A great type of content for this lifecycle stage would be to create an exclusive email newsletter for customers. This could be sent out on a weekly, bi-weekly, or monthly basis. You can offer insights into your product, such as helpful tips and tricks. And it’s important to remind your customers that you’re available for support should they experience any issues or have questions. Another option would be to host a monthly webinar where you give demos and answer questions while you’re live. Or you can create a Facebook group for customers, giving them a place they can go to for support.
The key during this stage is merely to keep your customers interested and engaged with your product. You want them to use it daily or weekly so they see the value in it and stay subscribed for the long haul.
Step 5: Renewal
When a customer’s renewal date is coming up, there’s always the concern that they might cancel before getting billed again. To increase the odds of them renewing their subscription, you’ll want to address any concerns that may have them on the fence. That’s because retention is crucial, yet only 18% of companies are focused on customer retention.
A smart way to go about this is by writing different emails that could be sent days before their subscription renewal. For example, you could send out an email reminding customers of the top features of your product in case they haven’t been taking full advantage of what it can do for them. Or you can collect testimonials from other customers where they share how they use your product. This gives insights into how others implement your product into their business and can spark new ideas.
Don’t hesitate to reach out personally via email to ask your customers if there’s any way you can support them. Answer questions and address objections so you can keep them on board. Not only will they appreciate the offer of support, but it shows you care about your customers and their success.
Step 6: Referral
Another important customer lifecycle stage is getting more people on board with your product. After all, generating more customers is what keeps your company afloat! The best way to do this is by getting referrals. To start, collect testimonials from existing customers and use them across your website and social media. The best part of this kind of content is that it requires minimal effort on your part. All you need to do is reach out to your customers to get their feedback. Then, you publish it!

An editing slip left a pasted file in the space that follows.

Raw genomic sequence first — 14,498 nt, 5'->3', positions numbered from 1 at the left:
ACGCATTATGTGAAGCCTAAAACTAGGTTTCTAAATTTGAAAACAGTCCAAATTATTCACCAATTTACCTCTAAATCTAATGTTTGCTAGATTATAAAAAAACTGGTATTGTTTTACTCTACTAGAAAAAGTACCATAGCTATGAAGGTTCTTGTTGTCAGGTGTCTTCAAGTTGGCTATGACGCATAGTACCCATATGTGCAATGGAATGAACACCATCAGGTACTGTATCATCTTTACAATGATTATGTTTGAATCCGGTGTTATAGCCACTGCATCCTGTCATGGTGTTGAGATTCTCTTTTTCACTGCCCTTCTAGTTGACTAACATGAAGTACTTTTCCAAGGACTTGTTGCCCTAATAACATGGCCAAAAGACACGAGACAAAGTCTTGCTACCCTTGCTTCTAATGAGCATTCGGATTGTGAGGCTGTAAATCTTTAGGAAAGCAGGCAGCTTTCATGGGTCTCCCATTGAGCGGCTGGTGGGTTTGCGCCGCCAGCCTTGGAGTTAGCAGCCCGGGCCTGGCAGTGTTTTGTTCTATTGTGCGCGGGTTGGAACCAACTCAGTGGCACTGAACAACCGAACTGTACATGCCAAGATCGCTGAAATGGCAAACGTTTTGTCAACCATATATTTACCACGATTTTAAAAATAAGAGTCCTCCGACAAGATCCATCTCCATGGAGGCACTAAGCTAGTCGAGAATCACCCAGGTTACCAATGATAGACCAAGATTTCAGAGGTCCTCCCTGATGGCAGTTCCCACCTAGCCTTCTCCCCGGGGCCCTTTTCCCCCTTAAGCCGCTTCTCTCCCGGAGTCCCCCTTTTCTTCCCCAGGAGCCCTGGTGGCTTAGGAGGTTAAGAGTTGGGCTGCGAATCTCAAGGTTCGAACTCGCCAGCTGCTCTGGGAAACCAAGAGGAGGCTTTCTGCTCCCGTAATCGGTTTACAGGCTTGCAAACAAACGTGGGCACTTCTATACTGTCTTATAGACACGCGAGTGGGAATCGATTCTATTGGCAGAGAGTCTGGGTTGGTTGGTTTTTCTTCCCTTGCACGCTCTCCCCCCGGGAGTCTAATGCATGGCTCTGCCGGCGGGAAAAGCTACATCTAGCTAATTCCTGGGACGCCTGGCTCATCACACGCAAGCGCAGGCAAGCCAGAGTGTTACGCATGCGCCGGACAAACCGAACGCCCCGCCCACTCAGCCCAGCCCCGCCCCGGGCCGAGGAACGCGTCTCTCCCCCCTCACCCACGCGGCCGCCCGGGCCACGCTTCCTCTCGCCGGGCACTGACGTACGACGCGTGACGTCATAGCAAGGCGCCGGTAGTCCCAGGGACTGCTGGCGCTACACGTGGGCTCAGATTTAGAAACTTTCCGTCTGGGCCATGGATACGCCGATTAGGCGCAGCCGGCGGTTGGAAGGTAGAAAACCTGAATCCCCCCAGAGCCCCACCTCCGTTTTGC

But if you want, you can take things a step further by also implementing a referral program, which can give existing customers a reason to stick around. A referral program would allow them to promote your product with a unique URL and whenever someone makes a purchase, they earn a commission. Not only will this make them more likely to stay on board as your customer, but they can generate a profit or credits toward their next subscription renewal, making it even more worthwhile.
Should you choose to have a referral program, it would be wise to develop exclusive content for your customers that teaches them how to effectively generate sign-ups. After all, not everyone is skilled at being a brand advocate. Teach them how to best promote your product with post ideas that they can easily create and share. This will help them secure referrals with ease.
Mastering Every Customer Lifecycle Stage
Now that you have a clear idea of the types of content to implement at every customer lifecycle stage, you can easily see where your company can make improvements to its content strategy. Whatever you’re currently missing, make a plan to create that content so you can effortlessly move leads through each stage to generate sales, retain customers, and secure referrals.
Don’t forget to also track the success of your content by monitoring traffic, open rates, click-throughs, and more. It never hurts to ask your customers for their feedback so you can see where to make changes. And remember that strong content will help you stand out from your competitors.